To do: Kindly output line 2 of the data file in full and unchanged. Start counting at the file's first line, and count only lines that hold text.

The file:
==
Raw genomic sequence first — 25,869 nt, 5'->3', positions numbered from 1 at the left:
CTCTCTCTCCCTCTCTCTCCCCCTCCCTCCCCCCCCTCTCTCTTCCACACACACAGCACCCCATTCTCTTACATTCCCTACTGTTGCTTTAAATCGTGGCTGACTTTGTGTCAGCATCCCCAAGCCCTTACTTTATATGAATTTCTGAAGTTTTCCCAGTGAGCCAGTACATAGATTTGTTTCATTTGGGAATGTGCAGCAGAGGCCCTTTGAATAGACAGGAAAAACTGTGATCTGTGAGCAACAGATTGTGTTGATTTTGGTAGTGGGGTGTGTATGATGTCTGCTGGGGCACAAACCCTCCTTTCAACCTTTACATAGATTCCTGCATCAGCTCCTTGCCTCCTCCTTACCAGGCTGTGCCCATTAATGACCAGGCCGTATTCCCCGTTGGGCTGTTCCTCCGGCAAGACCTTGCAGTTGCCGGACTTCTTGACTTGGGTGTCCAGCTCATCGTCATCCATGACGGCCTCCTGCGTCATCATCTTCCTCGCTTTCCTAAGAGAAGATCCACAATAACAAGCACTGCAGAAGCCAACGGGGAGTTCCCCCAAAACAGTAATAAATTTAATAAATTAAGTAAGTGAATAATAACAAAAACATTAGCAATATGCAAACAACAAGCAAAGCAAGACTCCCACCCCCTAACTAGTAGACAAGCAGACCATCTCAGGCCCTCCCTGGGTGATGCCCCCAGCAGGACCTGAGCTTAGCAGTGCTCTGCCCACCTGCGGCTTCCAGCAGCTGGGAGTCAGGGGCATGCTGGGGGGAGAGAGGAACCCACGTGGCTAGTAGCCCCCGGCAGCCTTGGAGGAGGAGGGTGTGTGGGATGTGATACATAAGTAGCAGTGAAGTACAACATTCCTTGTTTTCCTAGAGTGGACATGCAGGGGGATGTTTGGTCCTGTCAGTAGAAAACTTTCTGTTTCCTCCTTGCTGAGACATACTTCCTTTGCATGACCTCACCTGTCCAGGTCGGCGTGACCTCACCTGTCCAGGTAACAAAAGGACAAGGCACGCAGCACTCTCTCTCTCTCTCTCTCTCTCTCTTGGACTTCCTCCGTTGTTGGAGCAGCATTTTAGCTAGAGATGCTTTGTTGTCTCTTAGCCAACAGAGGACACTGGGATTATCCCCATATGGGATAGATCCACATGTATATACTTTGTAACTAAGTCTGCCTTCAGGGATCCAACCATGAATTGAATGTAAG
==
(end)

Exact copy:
CTCTCTCTCCCTCTCTCTCCCCCTCCCTCCCCCCCCTCTCTCTTCCACACACACAGCACCCCATTCTCTTACATTCCCTACTGTTGCTTTAAATCGTGGCTGACTTTGTGTCAGCATCCCCAAGCCCTTACTTTATATGAATTTCTGAAGTTTTCCCAGTGAGCCAGTACATAGATTTGTTTCATTTGGGAATGTGCAGCAGAGGCCCTTTGAATAGACAGGAAAAACTGTGATCTGTGAGCAACAGATTGTGTTGATTTTGGTAGTGGGGTGTGTATGATGTCTGCTGGGGCACAAACCCTCCTTTCAACCTTTACATAGATTCCTGCATCAGCTCCTTGCCTCCTCCTTACCAGGCTGTGCCCATTAATGACCAGGCCGTATTCCCCGTTGGGCTGTTCCTCCGGCAAGACCTTGCAGTTGCCGGACTTCTTGACTTGGGTGTCCAGCTCATCGTCATCCATGACGGCCTCCTGCGTCATCATCTTCCTCGCTTTCCTAAGAGAAGATCCACAATAACAAGCACTGCAGAAGCCAACGGGGAGTTCCCCCAAAACAGTAATAAATTTAATAAATTAAGTAAGTGAATAATAACAAAAACATTAGCAATATGCAAACAACAAGCAAAGCAAGACTCCCACCCCCTAACTAGTAGACAAGCAGACCATCTCAGGCCCTCCCTGGGTGATGCCCCCAGCAGGACCTGAGCTTAGCAGTGCTCTGCCCACCTGCGGCTTCCAGCAGCTGGGAGTCAGGGGCATGCTGGGGGGAGAGAGGAACCCACGTGGCTAGTAGCCCCCGGCAGCCTTGGAGGAGGAGGGTGTGTGGGATGTGATACATAAGTAGCAGTGAAGTACAACATTCCTTGTTTTCCTAGAGTGGACATGCAGGGGGATGTTTGGTCCTGTCAGTAGAAAACTTTCTGTTTCCTCCTTGCTGAGACATACTTCCTTTGCATGACCTCACCTGTCCAGGTCGGCGTGACCTCACCTGTCCAGGTAACAAAAGGACAAGGCACGCAGCACTCTCTCTCTCTCTCTCTCTCTCTCTTGGACTTCCTCCGTTGTTGGAGCAGCATTTTAGCTAGAGATGCTTTGTTGTCTCTTAGCCAACAGAGGACACTGGGATTATCCCCATATGGGATAGATCCACATGTATATACTTTGTAACTAAGTCTGCCTTCAGGGATCCAACCATGAATTGAATGTAAG